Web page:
- The second layer is made of graphite.
The length of a Battery’s life is expressed in two ways: cycle life and calendar life.
Five factors influence the life expectancy of a Tesla Lithium-ion battery.
The Calendar Life Of The Battery In The Tesla
Lithium-ion batteries start to degrade from the moment they are first used.
There is not much that a Tesla owner can do about this issue.
It is because of the battery’s chemistry, which involves moving Lithium ions between the Lithium Cobalt Layer to the graphite layer and back again.
As the Tesla car ages, its battery capacity drops to 10% by 185,000 miles.
The Cycle Life Of The Tesla Battery
The number of charge cycles is the number of times over the battery’s lifetime, which it has been charged and discharged.
When an electrical draw is imposed on the Lithium-ion battery, Energy, in the form of electrons, is released by the lithium ions moving from the graphite layer to the lithium cobalt oxide layer.
When the battery is recharged, those lithium ions are shifted back the other way, i.e., Lithium ions return to the graphite layer from the Lithium cobalt oxide layer.
The Tesla Batteries Charge Exceeding 90% Of Capacity
Suppose the Tesla Lithium-ion battery is recharged to greater than 90% of the battery capacity. In that case, too many lithium ions are removed from the lithium cobalt oxide layer, which causes the lithium cobalt oxide layer to start breaking up.
The Tesla Batteries Being Discharged To Less Than 5% Of Capacity
When the Tesla battery is discharged to 5% or less, too many lithium ions move out of the graphite layer. The atomic structure of the graphite layer falls apart by removing too much lithium.
Thoughts On Over Charging Or Discharging To Greater A Percentage
The consequences of overcharging or discharging the battery do not mean that we shouldn’t charge to 100% or discharge to 5%, but it’d be wise to minimize those occurrences.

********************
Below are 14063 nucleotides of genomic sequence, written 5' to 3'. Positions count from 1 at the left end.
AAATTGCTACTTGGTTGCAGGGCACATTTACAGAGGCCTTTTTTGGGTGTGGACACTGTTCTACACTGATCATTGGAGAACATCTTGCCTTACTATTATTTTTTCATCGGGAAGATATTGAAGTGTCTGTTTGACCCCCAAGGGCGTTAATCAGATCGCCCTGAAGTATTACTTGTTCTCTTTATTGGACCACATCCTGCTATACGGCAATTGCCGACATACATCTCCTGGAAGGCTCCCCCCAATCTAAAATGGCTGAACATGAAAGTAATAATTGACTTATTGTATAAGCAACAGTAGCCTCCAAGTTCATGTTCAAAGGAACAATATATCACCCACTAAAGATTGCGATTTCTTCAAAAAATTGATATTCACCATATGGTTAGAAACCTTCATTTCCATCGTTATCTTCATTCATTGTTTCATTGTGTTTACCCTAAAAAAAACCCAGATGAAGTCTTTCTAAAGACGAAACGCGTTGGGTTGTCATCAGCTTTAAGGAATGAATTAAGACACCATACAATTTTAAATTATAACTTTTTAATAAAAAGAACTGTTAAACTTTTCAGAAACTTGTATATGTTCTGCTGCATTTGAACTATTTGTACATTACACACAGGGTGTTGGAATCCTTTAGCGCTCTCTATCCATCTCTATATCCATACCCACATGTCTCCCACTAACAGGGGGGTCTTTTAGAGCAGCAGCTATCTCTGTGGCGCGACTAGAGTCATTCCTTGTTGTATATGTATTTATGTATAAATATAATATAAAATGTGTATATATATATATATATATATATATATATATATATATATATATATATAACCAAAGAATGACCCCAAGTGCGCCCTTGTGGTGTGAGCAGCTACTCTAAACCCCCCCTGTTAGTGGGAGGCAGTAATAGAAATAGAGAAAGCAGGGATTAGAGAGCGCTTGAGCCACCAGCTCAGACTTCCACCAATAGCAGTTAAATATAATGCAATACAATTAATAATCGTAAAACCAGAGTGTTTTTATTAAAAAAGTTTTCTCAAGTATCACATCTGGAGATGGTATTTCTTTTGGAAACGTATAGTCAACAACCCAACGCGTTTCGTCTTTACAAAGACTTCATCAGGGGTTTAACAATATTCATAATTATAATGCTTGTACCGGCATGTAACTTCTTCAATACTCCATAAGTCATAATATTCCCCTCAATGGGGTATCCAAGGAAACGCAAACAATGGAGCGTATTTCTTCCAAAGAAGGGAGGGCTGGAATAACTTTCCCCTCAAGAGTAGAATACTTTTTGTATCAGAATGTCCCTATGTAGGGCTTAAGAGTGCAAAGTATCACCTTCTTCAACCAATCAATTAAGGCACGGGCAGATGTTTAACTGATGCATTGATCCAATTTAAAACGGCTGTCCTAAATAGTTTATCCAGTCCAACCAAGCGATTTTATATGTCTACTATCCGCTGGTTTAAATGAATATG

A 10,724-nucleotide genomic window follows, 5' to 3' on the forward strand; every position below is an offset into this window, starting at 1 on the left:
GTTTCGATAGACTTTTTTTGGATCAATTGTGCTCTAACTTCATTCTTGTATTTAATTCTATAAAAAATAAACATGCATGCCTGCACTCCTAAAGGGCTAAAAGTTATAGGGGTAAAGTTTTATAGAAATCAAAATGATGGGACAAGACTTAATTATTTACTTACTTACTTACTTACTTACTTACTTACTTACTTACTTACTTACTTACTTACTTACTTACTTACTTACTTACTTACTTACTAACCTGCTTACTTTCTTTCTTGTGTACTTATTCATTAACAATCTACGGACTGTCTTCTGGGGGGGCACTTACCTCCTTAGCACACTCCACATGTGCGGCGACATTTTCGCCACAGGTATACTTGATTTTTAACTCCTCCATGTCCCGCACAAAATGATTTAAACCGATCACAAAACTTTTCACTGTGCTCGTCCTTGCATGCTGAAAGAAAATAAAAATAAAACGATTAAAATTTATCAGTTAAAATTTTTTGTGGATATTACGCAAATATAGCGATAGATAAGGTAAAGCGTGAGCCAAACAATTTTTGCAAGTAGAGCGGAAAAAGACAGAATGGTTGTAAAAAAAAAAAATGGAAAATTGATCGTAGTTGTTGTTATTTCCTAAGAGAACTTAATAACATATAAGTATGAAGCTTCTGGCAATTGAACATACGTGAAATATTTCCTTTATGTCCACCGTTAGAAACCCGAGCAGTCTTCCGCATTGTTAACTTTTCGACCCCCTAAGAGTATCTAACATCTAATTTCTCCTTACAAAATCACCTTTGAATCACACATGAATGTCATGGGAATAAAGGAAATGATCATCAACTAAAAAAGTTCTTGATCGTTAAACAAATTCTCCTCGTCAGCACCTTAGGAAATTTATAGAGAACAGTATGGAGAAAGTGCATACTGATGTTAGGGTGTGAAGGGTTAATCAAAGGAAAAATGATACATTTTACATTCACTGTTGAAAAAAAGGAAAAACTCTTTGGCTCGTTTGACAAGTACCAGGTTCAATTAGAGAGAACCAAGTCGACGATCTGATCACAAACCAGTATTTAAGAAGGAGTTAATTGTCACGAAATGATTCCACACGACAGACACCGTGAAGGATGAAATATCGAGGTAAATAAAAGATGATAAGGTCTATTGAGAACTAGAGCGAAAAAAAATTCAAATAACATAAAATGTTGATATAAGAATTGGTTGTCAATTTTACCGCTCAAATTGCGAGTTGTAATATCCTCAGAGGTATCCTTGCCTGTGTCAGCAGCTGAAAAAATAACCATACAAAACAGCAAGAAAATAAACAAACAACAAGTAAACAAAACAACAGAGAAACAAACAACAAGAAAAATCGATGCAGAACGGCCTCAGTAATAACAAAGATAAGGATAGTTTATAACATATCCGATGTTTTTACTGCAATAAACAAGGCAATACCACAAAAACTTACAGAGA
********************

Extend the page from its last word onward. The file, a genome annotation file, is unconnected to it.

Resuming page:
Tesla advises that it is acceptable to charge the battery 100% for long trips and even travel with a charge level of less than 5%.
All Tesla says is that you should not repeat these situations regularly, and as soon as circumstances permit, the 90% limit on charging and the 5% limit on recharging should be reimposed.
The Temperatures The Tesla Battery Is Exposed To
If the Tesla remains connected to the wall charger, it will modulate the temperatures of the battery.
The Tesla will draw power from the charger to use as Energy to automatically cool or heat the battery as required.
Park the Tesla in a garage or undercover carport if you can. It is particularly true in freezing climates, as freezing temperatures negatively impact Lithium-ion batteries.
If you expect high temperatures and the car is plugged into the wall charger, activate the cabin overheat protection, which will keep the interior from overheating, and provide some cooling protection to the battery.
The car regulates the temperature to below 105°F.
Tesla recommends you keep connected to the charger for the entire duration it is parked. Don’t wait for the charge to reduce to lower levels as this works against the Lithium-ion chemistry. Instead, attach the charger to the car immediately when you arrive at home and the office, if possible.
The Tesla system automatically controls the amount of charge, which is put into the battery, and if you have set the maximum charge percentages correctly, the car will protect itself.